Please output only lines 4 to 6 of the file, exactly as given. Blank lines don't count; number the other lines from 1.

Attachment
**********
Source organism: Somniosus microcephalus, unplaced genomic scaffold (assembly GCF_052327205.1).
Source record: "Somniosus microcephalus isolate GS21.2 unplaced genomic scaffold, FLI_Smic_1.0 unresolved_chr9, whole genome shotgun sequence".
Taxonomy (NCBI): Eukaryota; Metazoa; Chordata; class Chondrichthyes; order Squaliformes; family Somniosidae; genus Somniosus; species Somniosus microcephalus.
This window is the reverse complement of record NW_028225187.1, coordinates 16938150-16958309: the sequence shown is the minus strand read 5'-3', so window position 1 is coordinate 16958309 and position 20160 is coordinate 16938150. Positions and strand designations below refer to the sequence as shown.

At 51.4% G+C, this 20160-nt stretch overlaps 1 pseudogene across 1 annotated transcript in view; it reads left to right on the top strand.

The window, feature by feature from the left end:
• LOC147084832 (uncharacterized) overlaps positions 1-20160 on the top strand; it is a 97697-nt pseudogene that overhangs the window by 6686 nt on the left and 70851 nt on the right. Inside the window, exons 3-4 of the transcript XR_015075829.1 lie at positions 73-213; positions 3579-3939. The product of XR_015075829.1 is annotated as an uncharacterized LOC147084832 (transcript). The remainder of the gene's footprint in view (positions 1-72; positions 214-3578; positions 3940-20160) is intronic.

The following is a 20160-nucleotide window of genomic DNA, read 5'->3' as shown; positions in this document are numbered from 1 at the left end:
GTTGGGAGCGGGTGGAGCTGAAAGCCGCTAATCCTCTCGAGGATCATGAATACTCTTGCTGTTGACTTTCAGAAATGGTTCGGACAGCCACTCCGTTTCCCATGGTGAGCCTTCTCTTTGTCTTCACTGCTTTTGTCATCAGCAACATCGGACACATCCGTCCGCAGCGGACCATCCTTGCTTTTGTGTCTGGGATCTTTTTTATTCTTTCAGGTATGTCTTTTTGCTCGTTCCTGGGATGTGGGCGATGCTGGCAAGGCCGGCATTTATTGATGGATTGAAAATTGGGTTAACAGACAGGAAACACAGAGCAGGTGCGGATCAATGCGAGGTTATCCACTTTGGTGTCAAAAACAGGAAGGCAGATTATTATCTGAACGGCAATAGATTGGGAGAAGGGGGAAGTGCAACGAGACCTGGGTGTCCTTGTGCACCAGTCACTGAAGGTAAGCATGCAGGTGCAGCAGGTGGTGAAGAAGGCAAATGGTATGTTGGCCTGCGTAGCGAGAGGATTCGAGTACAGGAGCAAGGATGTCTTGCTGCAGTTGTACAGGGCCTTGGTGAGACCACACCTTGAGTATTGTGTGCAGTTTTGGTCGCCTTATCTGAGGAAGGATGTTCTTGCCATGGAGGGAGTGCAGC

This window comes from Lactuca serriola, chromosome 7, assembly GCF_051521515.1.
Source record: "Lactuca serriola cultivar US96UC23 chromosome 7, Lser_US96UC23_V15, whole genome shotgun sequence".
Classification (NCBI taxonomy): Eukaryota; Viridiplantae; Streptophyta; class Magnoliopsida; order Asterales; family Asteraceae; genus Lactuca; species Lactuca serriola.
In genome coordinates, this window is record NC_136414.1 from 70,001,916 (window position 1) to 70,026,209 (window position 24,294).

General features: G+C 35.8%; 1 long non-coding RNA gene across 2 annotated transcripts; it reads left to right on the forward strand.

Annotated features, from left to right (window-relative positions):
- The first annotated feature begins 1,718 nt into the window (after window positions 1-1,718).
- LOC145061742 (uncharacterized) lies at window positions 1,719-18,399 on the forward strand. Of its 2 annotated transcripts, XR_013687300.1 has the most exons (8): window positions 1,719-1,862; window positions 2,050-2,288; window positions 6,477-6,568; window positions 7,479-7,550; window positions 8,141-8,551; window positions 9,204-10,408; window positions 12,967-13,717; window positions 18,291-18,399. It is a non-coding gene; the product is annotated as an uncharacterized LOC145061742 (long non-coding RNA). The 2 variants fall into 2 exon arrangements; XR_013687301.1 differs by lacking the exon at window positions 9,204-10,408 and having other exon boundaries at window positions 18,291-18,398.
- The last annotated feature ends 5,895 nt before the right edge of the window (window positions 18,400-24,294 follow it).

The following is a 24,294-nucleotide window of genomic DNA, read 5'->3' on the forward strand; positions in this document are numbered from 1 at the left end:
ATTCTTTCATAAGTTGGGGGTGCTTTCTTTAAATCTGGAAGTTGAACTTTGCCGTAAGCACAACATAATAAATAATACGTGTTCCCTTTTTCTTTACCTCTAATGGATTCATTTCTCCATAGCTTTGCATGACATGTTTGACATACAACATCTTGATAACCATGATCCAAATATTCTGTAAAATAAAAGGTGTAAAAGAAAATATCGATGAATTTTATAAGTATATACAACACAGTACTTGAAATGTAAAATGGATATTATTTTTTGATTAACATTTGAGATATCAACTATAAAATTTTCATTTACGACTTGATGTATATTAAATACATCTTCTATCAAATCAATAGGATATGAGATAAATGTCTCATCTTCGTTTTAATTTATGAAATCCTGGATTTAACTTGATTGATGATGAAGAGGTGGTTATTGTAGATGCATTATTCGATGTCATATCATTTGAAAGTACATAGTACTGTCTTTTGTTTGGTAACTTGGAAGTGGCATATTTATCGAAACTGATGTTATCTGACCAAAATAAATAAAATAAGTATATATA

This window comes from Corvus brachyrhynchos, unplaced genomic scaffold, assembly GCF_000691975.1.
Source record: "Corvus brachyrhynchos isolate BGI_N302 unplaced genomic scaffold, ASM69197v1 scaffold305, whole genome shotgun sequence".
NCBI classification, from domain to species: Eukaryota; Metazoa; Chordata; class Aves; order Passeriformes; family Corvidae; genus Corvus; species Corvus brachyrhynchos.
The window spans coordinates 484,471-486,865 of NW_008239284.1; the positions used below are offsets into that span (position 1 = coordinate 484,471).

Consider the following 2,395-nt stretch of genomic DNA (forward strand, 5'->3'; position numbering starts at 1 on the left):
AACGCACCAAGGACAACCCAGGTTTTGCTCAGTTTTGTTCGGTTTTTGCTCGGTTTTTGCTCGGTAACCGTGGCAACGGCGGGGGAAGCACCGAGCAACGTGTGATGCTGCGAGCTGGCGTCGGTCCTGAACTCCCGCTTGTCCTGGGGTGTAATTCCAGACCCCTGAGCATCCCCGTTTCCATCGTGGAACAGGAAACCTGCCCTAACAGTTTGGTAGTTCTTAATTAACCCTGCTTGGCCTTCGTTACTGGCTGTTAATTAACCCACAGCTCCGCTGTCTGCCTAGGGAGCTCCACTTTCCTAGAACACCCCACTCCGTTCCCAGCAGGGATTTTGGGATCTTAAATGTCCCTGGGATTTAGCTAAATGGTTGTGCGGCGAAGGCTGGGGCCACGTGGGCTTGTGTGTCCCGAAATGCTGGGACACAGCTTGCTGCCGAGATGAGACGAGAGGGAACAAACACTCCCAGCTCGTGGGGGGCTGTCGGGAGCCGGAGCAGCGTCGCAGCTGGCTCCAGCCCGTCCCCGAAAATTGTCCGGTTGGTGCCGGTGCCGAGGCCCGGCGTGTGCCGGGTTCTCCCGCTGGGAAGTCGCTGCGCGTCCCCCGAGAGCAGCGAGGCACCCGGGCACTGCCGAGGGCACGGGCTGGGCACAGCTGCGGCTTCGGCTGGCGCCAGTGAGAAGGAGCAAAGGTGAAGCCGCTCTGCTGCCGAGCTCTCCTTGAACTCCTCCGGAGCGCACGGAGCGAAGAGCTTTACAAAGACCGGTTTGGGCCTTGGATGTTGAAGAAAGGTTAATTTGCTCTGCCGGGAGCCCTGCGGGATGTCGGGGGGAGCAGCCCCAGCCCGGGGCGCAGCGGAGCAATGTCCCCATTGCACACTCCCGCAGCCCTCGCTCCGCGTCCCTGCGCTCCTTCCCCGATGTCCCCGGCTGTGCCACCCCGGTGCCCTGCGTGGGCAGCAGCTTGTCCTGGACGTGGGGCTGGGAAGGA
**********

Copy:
This window is the reverse complement of record NW_028225187.1, coordinates 16938150-16958309: the sequence shown is the minus strand read 5'-3', so window position 1 is coordinate 16958309 and position 20160 is coordinate 16938150. Positions and strand designations below refer to the sequence as shown.

At 51.4% G+C, this 20160-nt stretch overlaps 1 pseudogene across 1 annotated transcript in view; it reads left to right on the top strand.

The window, feature by feature from the left end: